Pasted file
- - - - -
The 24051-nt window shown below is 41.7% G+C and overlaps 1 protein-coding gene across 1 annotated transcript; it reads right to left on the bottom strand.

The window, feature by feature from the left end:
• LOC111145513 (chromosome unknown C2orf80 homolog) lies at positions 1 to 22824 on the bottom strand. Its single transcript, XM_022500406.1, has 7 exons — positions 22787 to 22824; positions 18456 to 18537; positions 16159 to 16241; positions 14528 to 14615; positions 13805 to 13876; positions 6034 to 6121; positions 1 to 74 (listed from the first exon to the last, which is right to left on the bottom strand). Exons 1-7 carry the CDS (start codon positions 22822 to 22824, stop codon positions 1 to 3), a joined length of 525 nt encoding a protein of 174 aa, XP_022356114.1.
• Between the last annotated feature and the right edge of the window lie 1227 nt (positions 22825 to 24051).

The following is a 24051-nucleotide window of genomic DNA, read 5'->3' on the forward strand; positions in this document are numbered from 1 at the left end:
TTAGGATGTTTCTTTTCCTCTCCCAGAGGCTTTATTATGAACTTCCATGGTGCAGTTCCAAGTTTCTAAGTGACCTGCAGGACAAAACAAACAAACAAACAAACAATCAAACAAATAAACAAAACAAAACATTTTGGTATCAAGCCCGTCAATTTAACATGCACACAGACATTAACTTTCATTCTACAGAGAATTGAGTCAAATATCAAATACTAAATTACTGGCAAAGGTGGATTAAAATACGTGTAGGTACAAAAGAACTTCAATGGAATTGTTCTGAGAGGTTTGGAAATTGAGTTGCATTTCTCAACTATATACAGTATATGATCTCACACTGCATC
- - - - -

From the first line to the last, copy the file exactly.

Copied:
The 24051-nt window shown below is 41.7% G+C and overlaps 1 protein-coding gene across 1 annotated transcript; it reads right to left on the bottom strand.

The window, feature by feature from the left end:
• LOC111145513 (chromosome unknown C2orf80 homolog) lies at positions 1 to 22824 on the bottom strand. Its single transcript, XM_022500406.1, has 7 exons — positions 22787 to 22824; positions 18456 to 18537; positions 16159 to 16241; positions 14528 to 14615; positions 13805 to 13876; positions 6034 to 6121; positions 1 to 74 (listed from the first exon to the last, which is right to left on the bottom strand). Exons 1-7 carry the CDS (start codon positions 22822 to 22824, stop codon positions 1 to 3), a joined length of 525 nt encoding a protein of 174 aa, XP_022356114.1.
• Between the last annotated feature and the right edge of the window lie 1227 nt (positions 22825 to 24051).

The following is a 24051-nucleotide window of genomic DNA, read 5'->3' on the forward strand; positions in this document are numbered from 1 at the left end:
TTAGGATGTTTCTTTTCCTCTCCCAGAGGCTTTATTATGAACTTCCATGGTGCAGTTCCAAGTTTCTAAGTGACCTGCAGGACAAAACAAACAAACAAACAAACAATCAAACAAATAAACAAAACAAAACATTTTGGTATCAAGCCCGTCAATTTAACATGCACACAGACATTAACTTTCATTCTACAGAGAATTGAGTCAAATATCAAATACTAAATTACTGGCAAAGGTGGATTAAAATACGTGTAGGTACAAAAGAACTTCAATGGAATTGTTCTGAGAGGTTTGGAAATTGAGTTGCATTTCTCAACTATATACAGTATATGATCTCACACTGCATC